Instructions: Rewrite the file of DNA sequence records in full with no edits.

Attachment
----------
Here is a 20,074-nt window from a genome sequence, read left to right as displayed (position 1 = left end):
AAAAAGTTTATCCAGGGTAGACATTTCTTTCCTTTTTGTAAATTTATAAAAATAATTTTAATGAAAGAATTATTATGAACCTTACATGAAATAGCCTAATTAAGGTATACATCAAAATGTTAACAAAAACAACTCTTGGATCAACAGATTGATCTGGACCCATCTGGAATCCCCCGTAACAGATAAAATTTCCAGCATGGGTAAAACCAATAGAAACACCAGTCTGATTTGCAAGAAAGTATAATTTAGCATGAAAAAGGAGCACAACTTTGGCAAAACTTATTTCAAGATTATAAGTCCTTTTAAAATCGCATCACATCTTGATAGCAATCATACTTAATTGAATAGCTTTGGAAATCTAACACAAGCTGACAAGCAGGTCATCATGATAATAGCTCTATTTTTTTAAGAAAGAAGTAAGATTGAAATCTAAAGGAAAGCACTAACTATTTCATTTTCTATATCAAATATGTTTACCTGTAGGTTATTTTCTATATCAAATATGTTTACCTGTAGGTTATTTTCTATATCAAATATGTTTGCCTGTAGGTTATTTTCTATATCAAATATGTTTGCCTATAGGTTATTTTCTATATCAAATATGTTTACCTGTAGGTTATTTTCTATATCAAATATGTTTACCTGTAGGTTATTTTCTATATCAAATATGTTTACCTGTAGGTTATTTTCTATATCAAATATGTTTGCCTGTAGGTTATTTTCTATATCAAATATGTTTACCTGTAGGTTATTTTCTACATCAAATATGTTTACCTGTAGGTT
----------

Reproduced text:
Here is a 20,074-nt window from a genome sequence, read left to right as displayed (position 1 = left end):
AAAAAGTTTATCCAGGGTAGACATTTCTTTCCTTTTTGTAAATTTATAAAAATAATTTTAATGAAAGAATTATTATGAACCTTACATGAAATAGCCTAATTAAGGTATACATCAAAATGTTAACAAAAACAACTCTTGGATCAACAGATTGATCTGGACCCATCTGGAATCCCCCGTAACAGATAAAATTTCCAGCATGGGTAAAACCAATAGAAACACCAGTCTGATTTGCAAGAAAGTATAATTTAGCATGAAAAAGGAGCACAACTTTGGCAAAACTTATTTCAAGATTATAAGTCCTTTTAAAATCGCATCACATCTTGATAGCAATCATACTTAATTGAATAGCTTTGGAAATCTAACACAAGCTGACAAGCAGGTCATCATGATAATAGCTCTATTTTTTTAAGAAAGAAGTAAGATTGAAATCTAAAGGAAAGCACTAACTATTTCATTTTCTATATCAAATATGTTTACCTGTAGGTTATTTTCTATATCAAATATGTTTACCTGTAGGTTATTTTCTATATCAAATATGTTTGCCTGTAGGTTATTTTCTATATCAAATATGTTTGCCTATAGGTTATTTTCTATATCAAATATGTTTACCTGTAGGTTATTTTCTATATCAAATATGTTTACCTGTAGGTTATTTTCTATATCAAATATGTTTACCTGTAGGTTATTTTCTATATCAAATATGTTTGCCTGTAGGTTATTTTCTATATCAAATATGTTTACCTGTAGGTTATTTTCTACATCAAATATGTTTACCTGTAGGTT